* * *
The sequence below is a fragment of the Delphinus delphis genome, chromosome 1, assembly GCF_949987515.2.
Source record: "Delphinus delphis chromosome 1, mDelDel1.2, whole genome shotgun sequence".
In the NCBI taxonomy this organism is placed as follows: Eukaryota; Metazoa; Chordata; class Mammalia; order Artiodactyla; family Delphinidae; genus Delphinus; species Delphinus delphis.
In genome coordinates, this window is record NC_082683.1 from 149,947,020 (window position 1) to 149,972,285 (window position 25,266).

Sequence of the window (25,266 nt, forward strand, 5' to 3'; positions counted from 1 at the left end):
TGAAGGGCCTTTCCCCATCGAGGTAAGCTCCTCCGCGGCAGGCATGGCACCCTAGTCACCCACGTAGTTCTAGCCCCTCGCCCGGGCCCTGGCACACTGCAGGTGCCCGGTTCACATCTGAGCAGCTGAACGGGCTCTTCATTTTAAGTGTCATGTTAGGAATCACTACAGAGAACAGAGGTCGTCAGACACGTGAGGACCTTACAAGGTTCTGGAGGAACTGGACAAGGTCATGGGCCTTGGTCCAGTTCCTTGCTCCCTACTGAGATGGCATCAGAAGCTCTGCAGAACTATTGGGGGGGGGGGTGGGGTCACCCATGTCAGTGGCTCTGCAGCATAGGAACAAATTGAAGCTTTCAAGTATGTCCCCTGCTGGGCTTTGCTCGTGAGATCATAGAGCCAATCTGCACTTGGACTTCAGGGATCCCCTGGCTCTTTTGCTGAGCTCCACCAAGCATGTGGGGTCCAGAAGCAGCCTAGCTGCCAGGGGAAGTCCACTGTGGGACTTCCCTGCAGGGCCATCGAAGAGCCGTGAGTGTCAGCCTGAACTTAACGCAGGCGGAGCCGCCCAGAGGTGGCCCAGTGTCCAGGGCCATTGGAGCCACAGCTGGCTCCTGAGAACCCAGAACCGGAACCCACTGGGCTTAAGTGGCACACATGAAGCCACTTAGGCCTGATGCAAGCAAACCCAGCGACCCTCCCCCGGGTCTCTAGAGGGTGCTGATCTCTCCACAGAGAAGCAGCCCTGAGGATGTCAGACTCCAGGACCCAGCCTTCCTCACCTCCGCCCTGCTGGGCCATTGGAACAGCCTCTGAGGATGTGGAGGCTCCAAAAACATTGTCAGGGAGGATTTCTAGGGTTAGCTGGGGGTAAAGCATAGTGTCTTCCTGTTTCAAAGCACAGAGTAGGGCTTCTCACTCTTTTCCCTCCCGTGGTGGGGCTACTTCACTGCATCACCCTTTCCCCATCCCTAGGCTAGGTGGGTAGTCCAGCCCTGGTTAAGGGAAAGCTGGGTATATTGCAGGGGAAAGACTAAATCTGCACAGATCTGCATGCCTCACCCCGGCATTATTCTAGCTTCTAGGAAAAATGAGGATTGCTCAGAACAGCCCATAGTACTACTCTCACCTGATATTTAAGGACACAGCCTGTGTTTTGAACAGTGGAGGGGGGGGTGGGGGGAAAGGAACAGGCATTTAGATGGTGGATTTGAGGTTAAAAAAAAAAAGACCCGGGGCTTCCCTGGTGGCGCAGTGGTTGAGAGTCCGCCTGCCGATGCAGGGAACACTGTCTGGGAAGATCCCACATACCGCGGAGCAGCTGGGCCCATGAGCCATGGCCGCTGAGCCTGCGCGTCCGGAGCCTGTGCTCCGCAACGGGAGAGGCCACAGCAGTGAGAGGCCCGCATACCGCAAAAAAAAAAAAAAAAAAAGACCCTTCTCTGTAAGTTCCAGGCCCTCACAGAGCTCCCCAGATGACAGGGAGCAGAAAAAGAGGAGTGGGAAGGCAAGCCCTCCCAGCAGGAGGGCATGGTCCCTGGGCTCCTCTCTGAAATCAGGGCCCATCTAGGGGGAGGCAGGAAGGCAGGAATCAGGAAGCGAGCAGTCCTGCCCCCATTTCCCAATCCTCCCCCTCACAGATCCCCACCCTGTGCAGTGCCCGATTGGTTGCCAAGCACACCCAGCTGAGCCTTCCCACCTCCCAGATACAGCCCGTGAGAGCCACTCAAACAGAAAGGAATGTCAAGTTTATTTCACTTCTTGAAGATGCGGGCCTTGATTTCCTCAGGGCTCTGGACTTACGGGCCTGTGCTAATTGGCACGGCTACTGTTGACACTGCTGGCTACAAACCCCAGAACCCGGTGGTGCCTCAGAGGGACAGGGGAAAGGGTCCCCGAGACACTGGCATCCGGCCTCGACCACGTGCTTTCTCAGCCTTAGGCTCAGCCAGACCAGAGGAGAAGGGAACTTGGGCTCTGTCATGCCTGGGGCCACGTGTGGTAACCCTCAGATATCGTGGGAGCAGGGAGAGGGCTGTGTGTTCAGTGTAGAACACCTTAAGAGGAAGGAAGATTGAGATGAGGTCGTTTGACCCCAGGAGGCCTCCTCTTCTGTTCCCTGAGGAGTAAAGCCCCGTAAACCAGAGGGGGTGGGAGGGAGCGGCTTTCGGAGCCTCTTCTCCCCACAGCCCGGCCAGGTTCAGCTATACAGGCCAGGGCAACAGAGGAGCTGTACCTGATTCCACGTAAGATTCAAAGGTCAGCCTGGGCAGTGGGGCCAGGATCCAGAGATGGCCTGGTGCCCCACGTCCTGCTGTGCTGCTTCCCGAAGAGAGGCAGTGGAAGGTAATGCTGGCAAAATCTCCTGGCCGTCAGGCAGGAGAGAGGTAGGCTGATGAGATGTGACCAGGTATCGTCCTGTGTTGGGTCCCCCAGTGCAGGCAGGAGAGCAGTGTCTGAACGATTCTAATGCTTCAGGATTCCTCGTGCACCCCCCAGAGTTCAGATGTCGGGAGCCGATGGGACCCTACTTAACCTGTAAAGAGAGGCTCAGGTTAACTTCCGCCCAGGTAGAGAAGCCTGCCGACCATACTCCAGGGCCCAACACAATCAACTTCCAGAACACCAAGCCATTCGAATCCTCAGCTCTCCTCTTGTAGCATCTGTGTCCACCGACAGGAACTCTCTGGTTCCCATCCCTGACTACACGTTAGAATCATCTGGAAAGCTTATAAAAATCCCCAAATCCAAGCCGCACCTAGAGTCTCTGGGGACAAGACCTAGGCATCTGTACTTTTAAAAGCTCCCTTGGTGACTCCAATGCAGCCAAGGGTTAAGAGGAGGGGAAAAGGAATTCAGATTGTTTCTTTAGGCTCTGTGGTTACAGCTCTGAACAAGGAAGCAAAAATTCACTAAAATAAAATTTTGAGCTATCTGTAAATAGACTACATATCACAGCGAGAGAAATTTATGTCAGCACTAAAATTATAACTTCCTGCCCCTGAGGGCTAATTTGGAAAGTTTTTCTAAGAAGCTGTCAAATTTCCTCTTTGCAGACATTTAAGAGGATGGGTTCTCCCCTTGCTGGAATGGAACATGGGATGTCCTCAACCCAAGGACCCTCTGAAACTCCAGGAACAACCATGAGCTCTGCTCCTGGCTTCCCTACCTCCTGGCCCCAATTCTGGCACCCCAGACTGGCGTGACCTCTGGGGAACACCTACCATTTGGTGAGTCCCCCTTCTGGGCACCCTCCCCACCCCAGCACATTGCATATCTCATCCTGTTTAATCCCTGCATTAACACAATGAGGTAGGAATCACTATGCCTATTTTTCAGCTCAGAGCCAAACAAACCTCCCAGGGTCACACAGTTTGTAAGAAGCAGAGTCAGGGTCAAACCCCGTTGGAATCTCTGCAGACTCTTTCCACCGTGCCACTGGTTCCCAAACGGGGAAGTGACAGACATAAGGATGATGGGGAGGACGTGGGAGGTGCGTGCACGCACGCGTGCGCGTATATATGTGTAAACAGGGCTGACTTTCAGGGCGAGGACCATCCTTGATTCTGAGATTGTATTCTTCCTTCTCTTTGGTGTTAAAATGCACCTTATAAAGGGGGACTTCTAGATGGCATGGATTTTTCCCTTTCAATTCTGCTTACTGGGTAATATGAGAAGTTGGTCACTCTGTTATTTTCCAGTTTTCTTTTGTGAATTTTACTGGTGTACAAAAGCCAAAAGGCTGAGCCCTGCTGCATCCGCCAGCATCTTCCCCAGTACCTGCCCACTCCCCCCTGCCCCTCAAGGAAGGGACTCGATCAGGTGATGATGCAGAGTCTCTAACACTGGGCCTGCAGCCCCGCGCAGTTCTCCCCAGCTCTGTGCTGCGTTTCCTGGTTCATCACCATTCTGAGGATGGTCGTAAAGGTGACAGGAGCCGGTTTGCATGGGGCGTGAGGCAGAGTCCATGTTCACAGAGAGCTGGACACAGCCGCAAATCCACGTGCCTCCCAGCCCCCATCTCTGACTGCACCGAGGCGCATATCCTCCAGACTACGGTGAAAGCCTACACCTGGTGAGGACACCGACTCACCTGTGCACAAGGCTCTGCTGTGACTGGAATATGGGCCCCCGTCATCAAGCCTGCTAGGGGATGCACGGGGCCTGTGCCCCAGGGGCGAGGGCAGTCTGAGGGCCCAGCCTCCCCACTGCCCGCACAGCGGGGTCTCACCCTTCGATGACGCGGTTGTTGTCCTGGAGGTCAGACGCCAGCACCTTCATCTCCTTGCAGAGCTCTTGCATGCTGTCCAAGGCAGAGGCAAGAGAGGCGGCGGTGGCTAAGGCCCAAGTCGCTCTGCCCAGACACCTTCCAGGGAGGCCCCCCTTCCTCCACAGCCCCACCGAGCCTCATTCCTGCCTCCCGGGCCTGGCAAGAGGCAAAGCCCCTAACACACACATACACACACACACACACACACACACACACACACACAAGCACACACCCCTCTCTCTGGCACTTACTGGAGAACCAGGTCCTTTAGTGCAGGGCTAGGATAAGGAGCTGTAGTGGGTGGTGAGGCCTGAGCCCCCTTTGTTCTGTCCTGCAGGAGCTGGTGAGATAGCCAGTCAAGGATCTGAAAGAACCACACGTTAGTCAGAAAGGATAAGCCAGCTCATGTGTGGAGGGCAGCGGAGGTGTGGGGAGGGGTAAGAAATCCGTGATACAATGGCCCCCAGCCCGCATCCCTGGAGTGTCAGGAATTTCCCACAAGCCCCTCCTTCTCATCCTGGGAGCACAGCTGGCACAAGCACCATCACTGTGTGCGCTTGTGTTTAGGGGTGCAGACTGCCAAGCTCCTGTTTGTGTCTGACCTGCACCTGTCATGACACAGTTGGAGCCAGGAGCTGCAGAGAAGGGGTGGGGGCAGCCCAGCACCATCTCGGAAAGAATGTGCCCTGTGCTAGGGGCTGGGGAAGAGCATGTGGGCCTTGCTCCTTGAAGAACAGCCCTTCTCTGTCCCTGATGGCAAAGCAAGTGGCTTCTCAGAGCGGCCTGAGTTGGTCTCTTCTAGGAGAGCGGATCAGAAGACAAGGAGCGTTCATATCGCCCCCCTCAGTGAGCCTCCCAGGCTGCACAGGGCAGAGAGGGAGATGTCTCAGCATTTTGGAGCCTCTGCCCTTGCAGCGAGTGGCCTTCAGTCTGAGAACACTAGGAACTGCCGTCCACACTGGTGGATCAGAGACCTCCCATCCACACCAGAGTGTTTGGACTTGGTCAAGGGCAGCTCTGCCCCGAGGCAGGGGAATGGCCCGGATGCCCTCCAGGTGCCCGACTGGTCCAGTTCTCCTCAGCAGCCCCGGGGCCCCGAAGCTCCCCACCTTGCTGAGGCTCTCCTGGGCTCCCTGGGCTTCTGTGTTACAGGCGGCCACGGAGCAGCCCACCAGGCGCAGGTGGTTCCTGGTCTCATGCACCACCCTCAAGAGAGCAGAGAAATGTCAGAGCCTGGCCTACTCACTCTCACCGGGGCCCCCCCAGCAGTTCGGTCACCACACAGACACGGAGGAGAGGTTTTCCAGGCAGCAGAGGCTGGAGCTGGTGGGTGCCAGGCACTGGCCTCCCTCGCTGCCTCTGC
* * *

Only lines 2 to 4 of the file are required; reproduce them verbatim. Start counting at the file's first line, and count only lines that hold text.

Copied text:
Source record: "Delphinus delphis chromosome 1, mDelDel1.2, whole genome shotgun sequence".
In the NCBI taxonomy this organism is placed as follows: Eukaryota; Metazoa; Chordata; class Mammalia; order Artiodactyla; family Delphinidae; genus Delphinus; species Delphinus delphis.
In genome coordinates, this window is record NC_082683.1 from 149,947,020 (window position 1) to 149,972,285 (window position 25,266).